# trend.stat: SAM Analysis of Linear Trend In siggenes: Multiple testing using SAM and Efron's empirical Bayes approaches

## Description

Generates the required statistics for a Significance Analysis of Microarrays for a linear trend in (ordinal) data.

In the two-class case, the Cochran-Armitage trend statistic is computed. Otherwise, the statistic for the general test of trend described on page 87 of Agresti (2002) is determined.

Should not be called directly, but via sam(..., method = trend.stat).

## Usage

 ```1 2 3 4 5 6 7``` ```## Default S3 method: trend.stat(data, cl, catt = TRUE, approx = TRUE, B = 100, B.more = 0.1, B.max = 50000, n.subset = 10, rand = NA, ...) ## S3 method for class 'list' trend.stat(data, cl, catt = TRUE, approx = TRUE, B = 100, B.more = 0.1, B.max = 50000, n.subset = 10, rand = NA, ...) ```

## Arguments

 `data` either a numeric matrix or data frame, or a list. If a matrix or data frame, then each row must correspond to a variable (e.g., a SNP), and each column to a sample (i.e.\ an observation). The values in the matrix or data frame are interpreted as the scores for the different levels of the variables. If the number of observations is huge it is better to specify `data` as a list consisting of matrices, where each matrix represents one group and summarizes how many observations in this group show which level at which variable. The row and column names of all matrices must be identical and in the same order. The column names must be interpretable as numeric scores for the different levels of the variables. These matrices can, e.g., be generated using the function `rowTables` from the package scrime. (It is recommended to use this function, as `trend.stat` has been made for using the output of `rowTables`.) For details on how to specify this list, see the examples section on this man page, and the help for `rowChisqMultiClass` in the package scrime. `cl` a numeric vector of length `ncol(data)` indicating to which classes the samples in the matrix or data frame `data` belongs. The values in `cl` must be interpretable as scores for the different classes. Must be specified if `data` is a matrix or a data frame, whereas `cl` can but must not be specified if `data` is a list. If specified in the latter case, `cl` must have length `data`, i.e.\ one score for each of the matrices, and thus for each of the groups. If not specified, `cl` will be set to the integers between 1 and c, where c is the number of classes/matrices. `catt` should the Cochran-Armitage trend statistic be computed in the two-class case? If `FALSE`, the trend statistic described on page 87 of Agresti (2002) is determined which differs by the factor (n - 1) / n from the Cochran-Armitage trend statistic. `approx` should the null distribution be approximated by the Chisquare-distribution with one degree of freedom? If `FALSE`, a permutation method is used to estimate the null distribution. If `data` is a list, `approx` must currently be `TRUE`. `B` the number of permutations used in the estimation of the null distribution, and hence, in the computation of the expected d-values. `B.more` a numeric value. If the number of all possible permutations is smaller than or equal to (1+`B.more`)*`B`, full permutation will be done. Otherwise, `B` permutations are used. `B.max` a numeric value. If the number of all possible permutations is smaller than or equal to `B.max`, `B` randomly selected permutations will be used in the computation of the null distribution. Otherwise, `B` random draws of the group labels are used. `n.subset` a numeric value indicating how many permutations are considered simultaneously when computing the expected d-values. `rand` numeric value. If specified, i.e. not `NA`, the random number generator will be set into a reproducible state. `...` ignored.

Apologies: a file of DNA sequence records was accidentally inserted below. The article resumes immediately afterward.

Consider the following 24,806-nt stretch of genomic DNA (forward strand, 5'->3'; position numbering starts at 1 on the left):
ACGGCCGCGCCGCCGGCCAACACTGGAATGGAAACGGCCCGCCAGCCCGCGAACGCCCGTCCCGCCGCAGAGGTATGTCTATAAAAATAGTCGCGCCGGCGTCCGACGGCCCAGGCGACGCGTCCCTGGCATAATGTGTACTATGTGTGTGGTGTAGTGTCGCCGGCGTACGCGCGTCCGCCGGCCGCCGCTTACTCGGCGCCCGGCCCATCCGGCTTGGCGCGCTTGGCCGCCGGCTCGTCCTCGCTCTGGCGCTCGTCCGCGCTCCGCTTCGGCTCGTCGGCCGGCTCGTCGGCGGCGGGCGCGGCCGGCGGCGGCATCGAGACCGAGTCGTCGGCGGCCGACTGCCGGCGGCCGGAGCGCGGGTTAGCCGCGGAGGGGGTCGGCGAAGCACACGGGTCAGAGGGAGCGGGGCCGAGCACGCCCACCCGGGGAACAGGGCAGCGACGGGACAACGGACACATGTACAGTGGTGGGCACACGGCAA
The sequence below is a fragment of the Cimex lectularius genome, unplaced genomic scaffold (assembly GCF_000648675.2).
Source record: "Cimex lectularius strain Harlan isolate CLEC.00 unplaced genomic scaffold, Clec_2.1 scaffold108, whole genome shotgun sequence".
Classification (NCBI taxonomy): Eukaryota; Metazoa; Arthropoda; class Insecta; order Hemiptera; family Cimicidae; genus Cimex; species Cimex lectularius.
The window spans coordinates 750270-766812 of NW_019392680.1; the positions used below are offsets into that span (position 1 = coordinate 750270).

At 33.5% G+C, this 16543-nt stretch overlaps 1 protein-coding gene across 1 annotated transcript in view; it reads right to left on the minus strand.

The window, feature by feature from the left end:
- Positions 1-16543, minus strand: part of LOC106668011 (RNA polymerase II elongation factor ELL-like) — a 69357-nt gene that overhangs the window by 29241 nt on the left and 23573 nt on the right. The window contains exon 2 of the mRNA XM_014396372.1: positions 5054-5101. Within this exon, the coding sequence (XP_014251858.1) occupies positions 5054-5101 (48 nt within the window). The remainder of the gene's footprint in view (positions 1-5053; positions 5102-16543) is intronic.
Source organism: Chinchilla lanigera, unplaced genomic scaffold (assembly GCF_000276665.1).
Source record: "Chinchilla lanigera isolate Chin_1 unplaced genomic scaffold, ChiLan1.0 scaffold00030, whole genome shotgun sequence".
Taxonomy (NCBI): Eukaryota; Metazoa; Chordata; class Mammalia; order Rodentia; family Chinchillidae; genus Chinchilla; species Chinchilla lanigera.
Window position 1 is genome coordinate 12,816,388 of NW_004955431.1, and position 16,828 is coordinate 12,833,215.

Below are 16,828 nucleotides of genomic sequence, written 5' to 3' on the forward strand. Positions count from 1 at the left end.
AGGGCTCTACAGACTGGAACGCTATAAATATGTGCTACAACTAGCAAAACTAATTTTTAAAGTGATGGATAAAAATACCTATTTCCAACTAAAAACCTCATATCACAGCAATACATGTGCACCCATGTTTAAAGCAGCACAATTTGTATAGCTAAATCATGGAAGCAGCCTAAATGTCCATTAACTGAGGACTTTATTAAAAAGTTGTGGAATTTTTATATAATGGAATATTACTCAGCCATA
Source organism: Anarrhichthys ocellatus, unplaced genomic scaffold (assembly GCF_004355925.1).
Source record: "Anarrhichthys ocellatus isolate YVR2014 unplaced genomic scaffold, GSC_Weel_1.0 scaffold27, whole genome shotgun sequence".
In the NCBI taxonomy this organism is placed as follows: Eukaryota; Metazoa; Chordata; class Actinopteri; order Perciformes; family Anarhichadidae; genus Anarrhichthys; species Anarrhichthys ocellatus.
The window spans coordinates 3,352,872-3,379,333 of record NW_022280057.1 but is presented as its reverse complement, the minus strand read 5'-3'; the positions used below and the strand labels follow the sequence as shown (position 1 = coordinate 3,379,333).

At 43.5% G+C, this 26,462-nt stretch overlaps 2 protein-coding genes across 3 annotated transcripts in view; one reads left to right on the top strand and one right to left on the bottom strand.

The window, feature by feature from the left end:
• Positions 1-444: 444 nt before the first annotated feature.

## Value

A list containing statistics required by `sam`.

## Author(s)

Holger Schwender, [email protected]

## References

Agresti, A.\ (2002). Categorical Data Analysis. Wiley, Hoboken, NJ. 2nd Edition.

Tusher, V.G., Tibshirani, R., and Chu, G. (2001). Significance analysis of microarrays applied to the ionizing radiation response. PNAS, 98, 5116-5121.

## See Also

`SAM-class`,`sam`, `chisq.stat`, `trend.ebam`

## Examples

 ``` 1 2 3 4 5 6 7 8 9 10 11 12 13 14 15 16 17 18 19 20 21 22 23 24 25 26 27 28 29 30 31 32 33 34 35 36``` ```## Not run: # Generate a random 1000 x 40 matrix consisting of the values # 1, 2, and 3, and representing 1000 variables and 40 observations. mat <- matrix(sample(3, 40000, TRUE), 1000) # Assume that the first 20 observations are cases, and the # remaining 20 are controls, and that the values 1, 2, 3 in mat # can be interpreted as scores for the different levels # of the variables represented by the rows of mat. cl <- rep(1:2, e=20) # Then an SAM analysis of linear trend can be done by out <- sam(mat, cl, method=trend.stat) out # The same results can also be obtained by employing # contingency tables, i.e. by specifying data as a list. # For this, we need to generate the tables summarizing # groupwise how many observations show which level at # which variable. These tables can be obtained by library(scrime) cases <- rowTables(mat[, cl==1]) controls <- rowTables(mat[, cl==2]) ltabs <- list(cases, controls) # And the same SAM analysis as above can then be # performed by out2 <- sam(ltabs, method=trend.stat, approx=TRUE) out2 ## End(Not run) ```

siggenes documentation built on May 2, 2018, 6:07 p.m.